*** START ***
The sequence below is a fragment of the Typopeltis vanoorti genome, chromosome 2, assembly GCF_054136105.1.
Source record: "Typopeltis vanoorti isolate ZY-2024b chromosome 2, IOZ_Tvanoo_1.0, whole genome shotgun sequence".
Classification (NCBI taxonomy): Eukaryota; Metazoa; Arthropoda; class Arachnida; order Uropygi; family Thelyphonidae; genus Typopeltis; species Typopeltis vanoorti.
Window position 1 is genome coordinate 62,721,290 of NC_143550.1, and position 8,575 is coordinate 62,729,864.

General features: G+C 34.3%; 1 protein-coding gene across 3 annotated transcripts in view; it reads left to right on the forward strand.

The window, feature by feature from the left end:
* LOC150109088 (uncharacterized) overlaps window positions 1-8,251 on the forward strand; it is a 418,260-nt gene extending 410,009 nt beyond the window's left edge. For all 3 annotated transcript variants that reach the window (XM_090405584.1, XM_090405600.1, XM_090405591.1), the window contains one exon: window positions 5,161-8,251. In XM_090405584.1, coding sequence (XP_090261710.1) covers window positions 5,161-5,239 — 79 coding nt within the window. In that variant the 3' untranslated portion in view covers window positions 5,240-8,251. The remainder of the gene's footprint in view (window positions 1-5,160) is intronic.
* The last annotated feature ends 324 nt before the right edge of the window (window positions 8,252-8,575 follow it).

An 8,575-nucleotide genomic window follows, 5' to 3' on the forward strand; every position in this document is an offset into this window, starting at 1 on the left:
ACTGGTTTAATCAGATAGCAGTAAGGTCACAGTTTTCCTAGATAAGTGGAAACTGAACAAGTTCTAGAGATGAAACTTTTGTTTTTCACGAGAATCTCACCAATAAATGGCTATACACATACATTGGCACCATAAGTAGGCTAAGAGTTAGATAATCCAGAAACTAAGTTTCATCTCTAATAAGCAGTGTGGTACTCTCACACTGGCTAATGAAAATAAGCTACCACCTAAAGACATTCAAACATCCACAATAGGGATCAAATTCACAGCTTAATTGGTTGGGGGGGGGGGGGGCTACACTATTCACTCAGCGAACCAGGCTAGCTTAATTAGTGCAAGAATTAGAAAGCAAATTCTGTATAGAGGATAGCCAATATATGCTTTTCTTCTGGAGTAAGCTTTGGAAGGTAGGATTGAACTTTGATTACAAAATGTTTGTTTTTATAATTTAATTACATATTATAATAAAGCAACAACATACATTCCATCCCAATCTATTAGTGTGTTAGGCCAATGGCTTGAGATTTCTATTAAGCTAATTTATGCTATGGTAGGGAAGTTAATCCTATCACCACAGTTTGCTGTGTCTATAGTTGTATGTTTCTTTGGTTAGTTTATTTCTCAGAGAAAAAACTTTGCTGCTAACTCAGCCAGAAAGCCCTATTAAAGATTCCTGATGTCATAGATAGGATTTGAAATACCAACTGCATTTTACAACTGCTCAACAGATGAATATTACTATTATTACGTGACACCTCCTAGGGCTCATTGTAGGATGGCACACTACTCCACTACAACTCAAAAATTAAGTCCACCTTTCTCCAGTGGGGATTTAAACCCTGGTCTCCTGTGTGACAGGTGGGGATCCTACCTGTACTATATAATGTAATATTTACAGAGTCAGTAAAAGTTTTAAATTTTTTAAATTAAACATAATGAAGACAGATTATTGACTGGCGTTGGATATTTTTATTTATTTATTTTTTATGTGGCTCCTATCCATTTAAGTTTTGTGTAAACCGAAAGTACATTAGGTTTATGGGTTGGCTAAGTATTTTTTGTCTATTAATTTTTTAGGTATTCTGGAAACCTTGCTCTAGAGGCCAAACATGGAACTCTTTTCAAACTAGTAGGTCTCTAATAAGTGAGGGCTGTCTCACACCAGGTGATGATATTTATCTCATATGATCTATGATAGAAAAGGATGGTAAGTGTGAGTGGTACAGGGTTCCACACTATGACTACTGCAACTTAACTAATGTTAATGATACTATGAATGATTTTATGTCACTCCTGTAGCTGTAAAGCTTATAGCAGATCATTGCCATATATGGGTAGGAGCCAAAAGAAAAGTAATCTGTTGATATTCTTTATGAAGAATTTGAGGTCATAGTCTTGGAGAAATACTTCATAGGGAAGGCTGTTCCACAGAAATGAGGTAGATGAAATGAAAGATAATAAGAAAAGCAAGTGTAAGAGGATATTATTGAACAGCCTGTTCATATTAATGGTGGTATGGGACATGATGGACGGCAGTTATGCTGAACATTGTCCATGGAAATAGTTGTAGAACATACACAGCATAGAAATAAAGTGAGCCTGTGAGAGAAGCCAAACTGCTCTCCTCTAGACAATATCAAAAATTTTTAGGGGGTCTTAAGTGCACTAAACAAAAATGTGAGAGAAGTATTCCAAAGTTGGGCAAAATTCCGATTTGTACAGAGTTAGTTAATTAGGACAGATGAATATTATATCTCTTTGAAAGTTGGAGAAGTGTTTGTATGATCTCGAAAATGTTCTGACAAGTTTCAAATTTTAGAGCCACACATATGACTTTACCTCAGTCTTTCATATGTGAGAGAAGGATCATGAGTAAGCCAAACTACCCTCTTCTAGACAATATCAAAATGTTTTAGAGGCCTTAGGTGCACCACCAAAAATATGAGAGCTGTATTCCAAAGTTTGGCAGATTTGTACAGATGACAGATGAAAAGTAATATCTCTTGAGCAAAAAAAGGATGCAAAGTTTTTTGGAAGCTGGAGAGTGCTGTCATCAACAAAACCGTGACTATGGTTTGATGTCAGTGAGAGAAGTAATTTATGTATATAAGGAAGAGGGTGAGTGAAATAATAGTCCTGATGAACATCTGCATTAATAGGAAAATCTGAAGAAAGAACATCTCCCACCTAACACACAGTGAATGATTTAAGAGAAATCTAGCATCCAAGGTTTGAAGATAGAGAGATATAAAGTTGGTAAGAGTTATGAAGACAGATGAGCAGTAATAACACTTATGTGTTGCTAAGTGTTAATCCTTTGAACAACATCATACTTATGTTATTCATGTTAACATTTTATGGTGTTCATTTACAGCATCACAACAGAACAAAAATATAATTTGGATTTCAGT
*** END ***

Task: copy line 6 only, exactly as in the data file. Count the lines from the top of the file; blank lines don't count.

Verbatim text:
The window, feature by feature from the left end: